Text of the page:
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IHS Sunday within the Octave of Corpus Christi—23 June AD 2019 Second Sunday after Pentecost Ave Mar

“There is no other nation so great, that has “gods” so near to them, as our God is present to all of our petitions”[1].

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If these words of Moses were true for the chosen Jewish people, we must consider that God is even closer to the people of His Church. Wherever the Catholic Faith is practiced according to the traditional manner, Jesus Christ, God, the Son of God, dwells in His entirety in the tabernacles of our churches. At any time we can kneel before the altar, where “our God is present to all our petitions.” The Catechism tells us that “God is everywhere,”[2] which, of course, is true—but Jesus is present in the Blessed Sacrament in a physical way that exists nowhere else in the Universe.

Perhaps even more unique is the fact that He invites us to take His physical presence into our own in Holy Communion. Nowhere else are Moses' words better confirmed than they are in the Eucharistic Banquet. God is our Host—but more than being a Host, He is intimately joined with all His guests, thereby knowing our every aspiration; every want, every need, every way in which we can be made perfect and drawn closer to Him.

Beyond comforting us, and sometimes fulfilling material needs and wants, our Lord has promised us that: “He who eats My flesh, and drinks My blood, has everlasting life: and I will raise him up on the last day.”[3] Think about what that means—“everlasting life”—if God gave us every material thing we ever asked for—from that little red wagon, on up to a Mercedes and an ocean going yacht—all of these things would pale in comparison with the joy of everlasting life!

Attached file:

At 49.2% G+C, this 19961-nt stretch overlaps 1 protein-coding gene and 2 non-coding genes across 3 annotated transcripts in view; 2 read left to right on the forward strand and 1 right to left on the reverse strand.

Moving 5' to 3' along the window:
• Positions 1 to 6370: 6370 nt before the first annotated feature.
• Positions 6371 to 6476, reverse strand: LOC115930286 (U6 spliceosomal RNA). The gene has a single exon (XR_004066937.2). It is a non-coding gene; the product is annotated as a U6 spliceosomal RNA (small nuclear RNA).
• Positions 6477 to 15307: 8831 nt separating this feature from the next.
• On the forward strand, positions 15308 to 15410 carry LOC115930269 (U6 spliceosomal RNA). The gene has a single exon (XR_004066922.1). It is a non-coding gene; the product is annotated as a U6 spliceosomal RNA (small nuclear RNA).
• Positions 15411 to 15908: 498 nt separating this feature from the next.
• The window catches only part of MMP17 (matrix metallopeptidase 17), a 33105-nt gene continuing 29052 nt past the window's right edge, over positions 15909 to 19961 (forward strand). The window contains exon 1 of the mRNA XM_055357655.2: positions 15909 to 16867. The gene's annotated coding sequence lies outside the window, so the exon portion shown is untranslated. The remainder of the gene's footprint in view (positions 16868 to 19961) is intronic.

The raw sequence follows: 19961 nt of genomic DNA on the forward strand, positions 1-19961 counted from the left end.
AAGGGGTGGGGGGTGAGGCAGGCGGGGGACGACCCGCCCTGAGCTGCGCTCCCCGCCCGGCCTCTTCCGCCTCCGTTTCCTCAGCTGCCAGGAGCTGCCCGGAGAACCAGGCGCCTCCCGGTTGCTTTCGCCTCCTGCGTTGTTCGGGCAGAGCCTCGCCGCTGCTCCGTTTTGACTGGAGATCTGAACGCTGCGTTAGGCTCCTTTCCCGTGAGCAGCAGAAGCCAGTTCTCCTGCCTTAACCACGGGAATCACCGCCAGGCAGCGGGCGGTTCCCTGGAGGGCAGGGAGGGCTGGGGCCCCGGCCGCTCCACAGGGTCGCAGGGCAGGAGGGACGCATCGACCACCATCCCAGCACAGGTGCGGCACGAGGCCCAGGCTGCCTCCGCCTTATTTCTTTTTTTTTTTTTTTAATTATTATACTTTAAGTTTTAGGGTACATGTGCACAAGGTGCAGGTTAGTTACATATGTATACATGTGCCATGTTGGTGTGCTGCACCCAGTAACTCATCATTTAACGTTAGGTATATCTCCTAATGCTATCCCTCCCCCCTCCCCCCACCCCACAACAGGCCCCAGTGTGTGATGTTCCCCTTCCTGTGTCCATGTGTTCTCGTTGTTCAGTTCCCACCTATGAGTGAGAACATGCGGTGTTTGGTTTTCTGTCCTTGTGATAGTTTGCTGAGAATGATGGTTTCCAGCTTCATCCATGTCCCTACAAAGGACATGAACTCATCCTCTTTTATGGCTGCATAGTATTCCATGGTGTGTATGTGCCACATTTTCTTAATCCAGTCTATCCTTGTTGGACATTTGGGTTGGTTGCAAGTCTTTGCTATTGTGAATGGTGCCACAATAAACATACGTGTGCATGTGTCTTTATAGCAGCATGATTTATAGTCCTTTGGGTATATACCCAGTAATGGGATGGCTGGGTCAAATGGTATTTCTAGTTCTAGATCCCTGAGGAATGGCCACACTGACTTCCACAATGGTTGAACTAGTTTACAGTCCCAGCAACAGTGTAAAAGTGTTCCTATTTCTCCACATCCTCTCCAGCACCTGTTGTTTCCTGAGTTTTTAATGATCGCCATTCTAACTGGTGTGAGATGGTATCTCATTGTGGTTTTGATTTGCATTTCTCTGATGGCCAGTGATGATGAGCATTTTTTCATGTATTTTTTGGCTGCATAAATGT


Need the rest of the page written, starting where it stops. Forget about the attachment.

But the awful truth is that very many people fail to make full (or even partial) use of God’s Eucharistic plenty. Many rarely attend the Eucharistic banquet that is the Holy Sacrifice of the Mass—some never do. (And let us not forget that wherever the Church is reasonably well established, Mass is offered seven days of the week, and not just on Sunday. Quite likely, that is why the Church has us read this Gospel from Saint Luke today, so shortly after Corpus Christi. Saint Matthew gives an account of what seems to be the same parable, and it is worth reading the two together.[4]

Luke’s account has the invitees making frivolous excuses as to why they won’t attend the master’s supper. In modern terms the excuses might be “the banquet is too early, and I need to sleep” … “the banquet will last more than a half an hour, and I cannot afford that much time” … “I have nothing to wear” … “I have just married a wife and therefore cannot come.” In other words, if we understand the value of eternal life we will make every effort to attend daily Mass, and will excuse ourselves for only the most serious of reasons.

Matthew’s account of the parable is similar, adding that the banquet is being given by a king in honor of his son’s wedding. One would expect most people to be honored by their invitation—but the result is the same—most “neglected, and went their own ways, one to his farm, and another to his merchandise.” Some were even violent with the king’s servants![5]